Read more: Black bean veggie burger recipe

Egg foo yung

A humble Chinese omelette made using leftovers, and served with soy gravy and rice, egg foo yung is thought to have been invented by Chinese immigrants who came to America during the 19th-century Gold Rush. This is my version.

Preparation and cooking time: 20 minutes
Serves 2

1 tbsp rapeseed oil
1 garlic clove, finely chopped
Small handful shiitake mushrooms, cut into 1cm slices, stalks discarded
1 tbsp Shaohsing rice wine/dry sherry
2 cos leaves, cut into 2.5cm slices
For the sauce:
120ml cold vegetable stock
¼ tsp dark soy sauce
1 tbsp low-sodium light soy sauce
1 tbsp cornflour
1 tsp toasted sesame oil
For the omelette:
1 tbsp rapeseed oil
1 garlic clove, finely chopped
Small handful of beansprouts
1 medium carrot, grated
5 eggs, lightly beaten, seasoned with a pinch each of sea salt flakes and ground white pepper and a dash of toasted sesame oil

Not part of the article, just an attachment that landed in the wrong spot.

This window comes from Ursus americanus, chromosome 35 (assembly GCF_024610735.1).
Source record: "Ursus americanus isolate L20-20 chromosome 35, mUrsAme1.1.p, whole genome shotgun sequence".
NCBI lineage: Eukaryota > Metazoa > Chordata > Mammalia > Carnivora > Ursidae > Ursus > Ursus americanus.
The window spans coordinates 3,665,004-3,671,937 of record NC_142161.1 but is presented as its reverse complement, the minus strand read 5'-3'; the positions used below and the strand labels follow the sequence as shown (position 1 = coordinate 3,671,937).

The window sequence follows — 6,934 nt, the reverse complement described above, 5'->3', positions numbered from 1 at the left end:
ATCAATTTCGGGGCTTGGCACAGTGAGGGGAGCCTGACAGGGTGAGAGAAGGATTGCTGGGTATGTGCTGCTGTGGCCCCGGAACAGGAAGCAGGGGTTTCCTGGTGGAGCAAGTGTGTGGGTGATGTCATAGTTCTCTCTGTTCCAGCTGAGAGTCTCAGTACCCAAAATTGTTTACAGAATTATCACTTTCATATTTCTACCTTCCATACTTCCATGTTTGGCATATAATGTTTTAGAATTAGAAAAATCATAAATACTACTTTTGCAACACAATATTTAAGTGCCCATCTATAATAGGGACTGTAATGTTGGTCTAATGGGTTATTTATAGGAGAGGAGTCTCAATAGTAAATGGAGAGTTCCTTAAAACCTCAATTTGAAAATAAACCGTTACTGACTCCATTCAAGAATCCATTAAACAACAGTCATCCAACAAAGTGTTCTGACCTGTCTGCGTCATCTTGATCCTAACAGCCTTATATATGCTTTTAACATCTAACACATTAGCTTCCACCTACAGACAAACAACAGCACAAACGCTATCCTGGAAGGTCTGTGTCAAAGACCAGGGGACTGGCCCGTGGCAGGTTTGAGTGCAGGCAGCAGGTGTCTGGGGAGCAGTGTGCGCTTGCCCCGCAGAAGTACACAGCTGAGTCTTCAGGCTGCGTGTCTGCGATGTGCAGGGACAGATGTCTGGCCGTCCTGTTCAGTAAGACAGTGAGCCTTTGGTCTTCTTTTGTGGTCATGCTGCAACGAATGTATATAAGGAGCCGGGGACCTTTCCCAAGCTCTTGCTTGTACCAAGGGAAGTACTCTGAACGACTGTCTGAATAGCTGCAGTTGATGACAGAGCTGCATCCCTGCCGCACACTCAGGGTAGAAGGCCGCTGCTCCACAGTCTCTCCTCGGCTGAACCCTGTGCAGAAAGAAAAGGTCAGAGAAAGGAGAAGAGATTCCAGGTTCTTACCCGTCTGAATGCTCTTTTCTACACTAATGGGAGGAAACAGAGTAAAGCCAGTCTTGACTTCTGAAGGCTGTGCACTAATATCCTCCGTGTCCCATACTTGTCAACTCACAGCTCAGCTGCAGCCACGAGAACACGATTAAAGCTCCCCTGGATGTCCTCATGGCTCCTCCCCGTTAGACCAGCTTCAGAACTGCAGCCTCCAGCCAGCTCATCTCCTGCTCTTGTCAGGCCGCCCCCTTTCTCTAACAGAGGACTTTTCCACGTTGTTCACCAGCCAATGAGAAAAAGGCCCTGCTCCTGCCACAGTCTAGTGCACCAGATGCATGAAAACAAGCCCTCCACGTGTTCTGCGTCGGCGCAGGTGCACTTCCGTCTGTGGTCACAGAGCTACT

1 spring onion, finely sliced on the diagonal

1 Whisk together the ingredients for the sauce in a bowl; set aside. Heat a wok over a high heat until smoking; add 1 tsp rapeseed oil. Add the garlic, stir-fry for a few seconds, then add the shiitake. Toss for a few seconds; add the rice wine or sherry.

2 Pour in the sauce and bring to a simmer, stirring, until sauce thickens. Transfer to a glass jug and cover with foil.

3 Give the wok a quick rinse with water then place over a high heat to make the omelette. Add 1 tbsp rapeseed oil, then the garlic and stir-fry for a few seconds. Add the sprouts and carrot; toss for 1 min; pour in eggs and let settle for a few seconds.